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Thursday, Oct 9, 2003
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Issue #799 :: Thursday, October 9, 2003

Top Headlines

Martial Madness: 'Kill Bill' Knocks 'Em Dead
From the campy Shaw Brothers logo to the world's wickedest cliffhanger since J.R., "Kill Bill, Vol. 1" is a masterpiece of unprecedented proportions-the culmination of every martial arts film and spaghetti western ever released in American video stores; a bloody, fetishistic, sweaty bonanza of movie myths and cinematic trash; an over-the-top hour and a half that ousts "Moulin Rouge" as the wildest splurge into postmodern excess since, well, "Pulp Fiction."

Student Influx Forces a Look at Streamlining Graduation
Faced with booming student enrollment, the College of Letters and Science is experimenting with ways to help undergraduates quickly head out of the university with diplomas in hand.

Mama Mia! Cal Wins in Five
Five games. Three times as many wins on the line. And too tired to give high-fives at the end.

It's No Big Deal
Yes, the recall was somewhat of a travesty, and it does set a bad precedent. Funny thing is, a lot of those voting Arnold in seemed to think so too.

News

Student Influx Forces a Look at Streamlining Graduation
Faced with booming student enrollment, the College of Letters and Science is experimenting with ways to help undergraduates quickly head out of the university with diplomas in hand.

Yoga Class Stretches Bodies and Minds
Last year, UC Berkeley student Ruth Bosco was trapped in a bad living situation. She couldn't face going home every day. Her life was starting to fall apart, and she dropped out of school.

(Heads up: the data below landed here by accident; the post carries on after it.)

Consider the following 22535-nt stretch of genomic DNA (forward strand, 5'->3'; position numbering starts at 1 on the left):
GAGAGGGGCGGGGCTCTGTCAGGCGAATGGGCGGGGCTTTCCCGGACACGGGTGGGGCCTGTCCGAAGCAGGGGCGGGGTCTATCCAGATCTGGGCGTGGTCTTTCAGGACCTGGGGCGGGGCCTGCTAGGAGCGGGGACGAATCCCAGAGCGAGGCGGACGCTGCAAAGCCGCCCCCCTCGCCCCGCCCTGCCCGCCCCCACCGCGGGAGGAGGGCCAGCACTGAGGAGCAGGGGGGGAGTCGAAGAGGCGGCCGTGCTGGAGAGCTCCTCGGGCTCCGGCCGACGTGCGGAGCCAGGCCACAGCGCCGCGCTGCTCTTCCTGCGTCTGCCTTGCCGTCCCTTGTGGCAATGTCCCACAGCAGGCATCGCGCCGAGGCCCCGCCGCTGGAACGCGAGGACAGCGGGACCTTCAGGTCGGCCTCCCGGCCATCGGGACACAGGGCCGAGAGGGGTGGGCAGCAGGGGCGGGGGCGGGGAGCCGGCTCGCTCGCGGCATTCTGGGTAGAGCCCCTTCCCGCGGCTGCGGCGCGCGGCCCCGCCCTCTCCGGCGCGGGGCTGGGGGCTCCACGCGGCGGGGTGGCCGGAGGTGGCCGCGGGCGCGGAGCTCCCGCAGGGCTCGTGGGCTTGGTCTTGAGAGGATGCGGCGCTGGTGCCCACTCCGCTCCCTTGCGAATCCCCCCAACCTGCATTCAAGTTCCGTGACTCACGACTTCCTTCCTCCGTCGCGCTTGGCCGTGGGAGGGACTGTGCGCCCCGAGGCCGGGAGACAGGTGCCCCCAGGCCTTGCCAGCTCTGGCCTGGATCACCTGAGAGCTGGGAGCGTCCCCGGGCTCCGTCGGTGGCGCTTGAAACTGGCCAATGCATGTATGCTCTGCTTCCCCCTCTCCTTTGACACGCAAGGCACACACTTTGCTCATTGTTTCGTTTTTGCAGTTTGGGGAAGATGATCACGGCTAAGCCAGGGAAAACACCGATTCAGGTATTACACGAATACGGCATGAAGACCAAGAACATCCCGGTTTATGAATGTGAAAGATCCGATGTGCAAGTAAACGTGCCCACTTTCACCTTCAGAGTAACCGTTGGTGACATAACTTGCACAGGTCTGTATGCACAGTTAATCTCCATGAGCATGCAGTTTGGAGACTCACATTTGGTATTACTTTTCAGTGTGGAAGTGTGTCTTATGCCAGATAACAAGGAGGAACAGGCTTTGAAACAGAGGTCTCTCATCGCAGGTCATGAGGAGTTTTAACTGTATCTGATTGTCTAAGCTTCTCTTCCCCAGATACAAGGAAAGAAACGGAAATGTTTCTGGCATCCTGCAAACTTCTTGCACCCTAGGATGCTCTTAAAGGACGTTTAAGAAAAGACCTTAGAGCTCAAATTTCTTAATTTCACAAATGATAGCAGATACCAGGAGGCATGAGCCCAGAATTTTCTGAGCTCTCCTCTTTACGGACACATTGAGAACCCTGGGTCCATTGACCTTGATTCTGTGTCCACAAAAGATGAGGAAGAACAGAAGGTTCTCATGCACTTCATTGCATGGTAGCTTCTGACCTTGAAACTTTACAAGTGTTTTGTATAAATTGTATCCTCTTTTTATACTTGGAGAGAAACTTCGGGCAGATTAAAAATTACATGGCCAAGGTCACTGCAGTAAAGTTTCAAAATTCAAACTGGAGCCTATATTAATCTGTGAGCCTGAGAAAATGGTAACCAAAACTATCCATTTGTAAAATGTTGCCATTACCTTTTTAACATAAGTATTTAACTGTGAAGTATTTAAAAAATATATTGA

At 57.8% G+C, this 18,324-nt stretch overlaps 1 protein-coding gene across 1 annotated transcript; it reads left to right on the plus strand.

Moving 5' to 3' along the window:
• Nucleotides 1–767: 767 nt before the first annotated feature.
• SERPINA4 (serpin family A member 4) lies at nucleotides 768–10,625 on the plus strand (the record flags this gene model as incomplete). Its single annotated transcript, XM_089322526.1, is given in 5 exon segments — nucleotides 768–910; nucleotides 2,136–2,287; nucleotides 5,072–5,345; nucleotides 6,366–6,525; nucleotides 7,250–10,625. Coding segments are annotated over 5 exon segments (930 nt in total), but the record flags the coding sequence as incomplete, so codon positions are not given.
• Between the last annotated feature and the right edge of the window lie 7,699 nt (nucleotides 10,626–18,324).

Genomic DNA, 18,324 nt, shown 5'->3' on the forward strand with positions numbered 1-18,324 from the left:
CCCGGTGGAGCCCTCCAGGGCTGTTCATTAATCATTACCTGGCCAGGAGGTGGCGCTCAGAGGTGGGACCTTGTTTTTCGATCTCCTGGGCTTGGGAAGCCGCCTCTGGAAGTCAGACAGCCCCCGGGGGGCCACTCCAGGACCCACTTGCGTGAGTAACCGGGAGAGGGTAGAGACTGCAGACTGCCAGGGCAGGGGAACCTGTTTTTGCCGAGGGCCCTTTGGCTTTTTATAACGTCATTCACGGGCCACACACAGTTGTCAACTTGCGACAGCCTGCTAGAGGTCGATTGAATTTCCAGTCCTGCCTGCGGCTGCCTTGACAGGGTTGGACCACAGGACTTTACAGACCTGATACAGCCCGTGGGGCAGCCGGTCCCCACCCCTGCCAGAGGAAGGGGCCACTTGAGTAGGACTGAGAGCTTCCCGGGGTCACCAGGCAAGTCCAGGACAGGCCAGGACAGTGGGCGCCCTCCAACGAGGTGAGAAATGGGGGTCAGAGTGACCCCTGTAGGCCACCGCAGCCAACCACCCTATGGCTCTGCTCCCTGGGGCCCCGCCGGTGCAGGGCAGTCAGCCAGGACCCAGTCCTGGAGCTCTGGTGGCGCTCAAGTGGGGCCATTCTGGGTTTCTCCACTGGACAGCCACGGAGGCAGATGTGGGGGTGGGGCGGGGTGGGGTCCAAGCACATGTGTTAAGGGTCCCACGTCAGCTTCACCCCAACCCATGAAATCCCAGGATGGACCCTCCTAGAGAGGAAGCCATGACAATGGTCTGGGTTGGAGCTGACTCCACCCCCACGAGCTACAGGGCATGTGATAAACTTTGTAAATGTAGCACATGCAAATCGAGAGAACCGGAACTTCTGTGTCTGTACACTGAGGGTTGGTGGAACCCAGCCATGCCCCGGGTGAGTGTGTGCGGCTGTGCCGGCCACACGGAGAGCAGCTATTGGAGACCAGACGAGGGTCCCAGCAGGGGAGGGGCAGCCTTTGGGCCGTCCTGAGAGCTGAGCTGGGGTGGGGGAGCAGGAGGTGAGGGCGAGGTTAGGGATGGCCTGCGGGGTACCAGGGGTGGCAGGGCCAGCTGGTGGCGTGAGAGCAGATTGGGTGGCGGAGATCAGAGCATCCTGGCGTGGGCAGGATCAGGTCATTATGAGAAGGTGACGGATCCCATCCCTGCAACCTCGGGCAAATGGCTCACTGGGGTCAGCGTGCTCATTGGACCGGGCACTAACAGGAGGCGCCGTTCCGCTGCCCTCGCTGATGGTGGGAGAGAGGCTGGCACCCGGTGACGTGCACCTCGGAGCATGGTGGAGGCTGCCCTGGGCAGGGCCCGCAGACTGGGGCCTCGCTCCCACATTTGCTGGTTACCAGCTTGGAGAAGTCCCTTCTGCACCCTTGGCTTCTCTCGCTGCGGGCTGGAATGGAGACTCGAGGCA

Changing of Gubernatorial Guard Brings Fears of New Cuts to UC, City
Arnold Schwarzenegger's landslide victory built on a campaign bereft of details has only injected more uncertainty into California's future, said city and UC Berkeley officials.

Former Employee to Sue UC, Says Forced to Join Religious Rituals
A former UC Berkeley employee plans to sue the university to recover his job, alleging pressure to participate in religious rituals on the job made him so uncomfortable that he quit.

Speakers Take Aim at U.S. Foreign Policy in Campus Discussion
U.S. foreign policy, corporate media and continuing U.S. imperialism were the main targets at the Berkeley Stop the War Coalition's panel discussion last night, in which keynote speakers Normon Solomon and Michael Parenti bashed the Bush administration in front of a lively crowd.

Correction
The photo caption for Monday's sports article "Cal Keeps Close With Nation's Elite" incorrectly identified the runner in the photo as Girmay Guangal.


Sports

Mama Mia! Cal Wins in Five
Five games. Three times as many wins on the line. And too tired to give high-fives at the end.

Athlete of the Week: Tim Kates, Men's Water Polo
Tim Kates was not a part of all four Cal victories at the NorCal Tournament over the weekend, but the goalie's effort against Stanford in the title match was one for the ages.

Sports in Brief
Despite a new course record in the opening round, the No. 3 Cal women's golf team fell just short of victory yesterday at the three-day Edean Ihlanfeldt Invitational, tying for second with No. 4 UCLA behind No. 2 Arizona.

Sleepless in Chicago
Hibernating through the first two rounds at the Windon Memorial Classic in Chicago, the Bears found themselves unable to wake up.

Camaraderie Culminates With Carefree Cal Men's Volleyball
You hear the sound of squeaky soles on the court.


Arts & Entertainment

Martial Madness: 'Kill Bill' Knocks 'Em Dead
From the campy Shaw Brothers logo to the world's wickedest cliffhanger since J.R., "Kill Bill, Vol. 1" is a masterpiece of unprecedented proportions-the culmination of every martial arts film and spaghetti western ever released in American video stores; a bloody, fetishistic, sweaty bonanza of movie myths and cinematic trash; an over-the-top hour and a half that ousts "Moulin Rouge" as the wildest splurge into postmodern excess since, well, "Pulp Fiction."